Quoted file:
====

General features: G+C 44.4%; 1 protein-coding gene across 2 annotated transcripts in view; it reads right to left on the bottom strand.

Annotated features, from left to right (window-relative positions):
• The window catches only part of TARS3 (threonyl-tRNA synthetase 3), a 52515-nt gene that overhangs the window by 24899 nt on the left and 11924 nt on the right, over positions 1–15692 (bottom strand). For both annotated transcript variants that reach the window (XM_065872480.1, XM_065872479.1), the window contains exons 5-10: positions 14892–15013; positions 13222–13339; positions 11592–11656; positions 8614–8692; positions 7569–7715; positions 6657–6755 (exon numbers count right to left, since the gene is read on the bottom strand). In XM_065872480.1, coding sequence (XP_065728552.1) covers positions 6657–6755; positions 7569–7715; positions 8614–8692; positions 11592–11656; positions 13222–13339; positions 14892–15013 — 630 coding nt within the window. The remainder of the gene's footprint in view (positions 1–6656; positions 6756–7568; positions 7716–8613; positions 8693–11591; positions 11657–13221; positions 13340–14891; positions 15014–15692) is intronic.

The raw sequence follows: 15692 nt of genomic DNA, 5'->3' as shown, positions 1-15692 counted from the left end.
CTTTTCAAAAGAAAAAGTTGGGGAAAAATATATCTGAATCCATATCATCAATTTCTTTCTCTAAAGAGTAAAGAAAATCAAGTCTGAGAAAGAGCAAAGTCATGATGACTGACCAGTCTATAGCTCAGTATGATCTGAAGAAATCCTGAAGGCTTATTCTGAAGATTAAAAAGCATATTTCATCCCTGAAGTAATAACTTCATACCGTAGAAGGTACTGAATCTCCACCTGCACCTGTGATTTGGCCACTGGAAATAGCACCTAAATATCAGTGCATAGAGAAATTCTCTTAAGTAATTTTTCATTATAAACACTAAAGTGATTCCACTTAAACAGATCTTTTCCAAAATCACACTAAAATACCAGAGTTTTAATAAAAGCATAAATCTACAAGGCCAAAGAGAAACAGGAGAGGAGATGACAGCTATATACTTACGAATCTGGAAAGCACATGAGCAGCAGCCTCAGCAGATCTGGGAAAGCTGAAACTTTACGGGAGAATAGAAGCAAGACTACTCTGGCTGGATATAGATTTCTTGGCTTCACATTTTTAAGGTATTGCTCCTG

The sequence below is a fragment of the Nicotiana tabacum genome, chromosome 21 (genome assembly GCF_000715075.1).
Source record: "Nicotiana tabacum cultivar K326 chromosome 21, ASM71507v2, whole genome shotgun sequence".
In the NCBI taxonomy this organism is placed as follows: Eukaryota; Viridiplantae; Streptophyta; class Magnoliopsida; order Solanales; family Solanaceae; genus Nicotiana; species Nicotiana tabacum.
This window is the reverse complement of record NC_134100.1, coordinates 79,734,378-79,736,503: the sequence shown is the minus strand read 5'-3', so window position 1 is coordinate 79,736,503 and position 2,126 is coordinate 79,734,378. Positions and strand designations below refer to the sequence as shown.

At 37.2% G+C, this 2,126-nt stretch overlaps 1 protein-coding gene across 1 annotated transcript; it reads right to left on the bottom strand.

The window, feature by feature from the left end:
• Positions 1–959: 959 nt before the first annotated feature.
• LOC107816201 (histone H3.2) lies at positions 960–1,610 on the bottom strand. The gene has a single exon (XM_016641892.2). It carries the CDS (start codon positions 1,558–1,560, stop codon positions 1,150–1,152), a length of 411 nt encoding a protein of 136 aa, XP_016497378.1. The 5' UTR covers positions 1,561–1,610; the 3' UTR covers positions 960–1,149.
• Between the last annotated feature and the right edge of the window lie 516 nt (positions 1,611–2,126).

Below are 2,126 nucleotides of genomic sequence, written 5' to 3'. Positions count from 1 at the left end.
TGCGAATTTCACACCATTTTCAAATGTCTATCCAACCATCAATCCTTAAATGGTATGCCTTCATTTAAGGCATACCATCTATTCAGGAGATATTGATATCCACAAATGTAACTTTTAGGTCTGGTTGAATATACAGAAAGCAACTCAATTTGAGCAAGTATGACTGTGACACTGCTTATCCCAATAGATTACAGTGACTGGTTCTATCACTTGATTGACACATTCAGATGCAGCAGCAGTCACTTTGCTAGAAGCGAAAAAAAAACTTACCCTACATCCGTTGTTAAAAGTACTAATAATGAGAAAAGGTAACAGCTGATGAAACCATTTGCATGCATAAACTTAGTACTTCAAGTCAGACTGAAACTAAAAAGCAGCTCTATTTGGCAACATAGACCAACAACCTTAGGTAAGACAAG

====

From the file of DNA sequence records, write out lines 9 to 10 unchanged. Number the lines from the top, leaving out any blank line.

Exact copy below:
This window is the reverse complement of record NC_134100.1, coordinates 79,734,378-79,736,503: the sequence shown is the minus strand read 5'-3', so window position 1 is coordinate 79,736,503 and position 2,126 is coordinate 79,734,378. Positions and strand designations below refer to the sequence as shown.

At 37.2% G+C, this 2,126-nt stretch overlaps 1 protein-coding gene across 1 annotated transcript; it reads right to left on the bottom strand.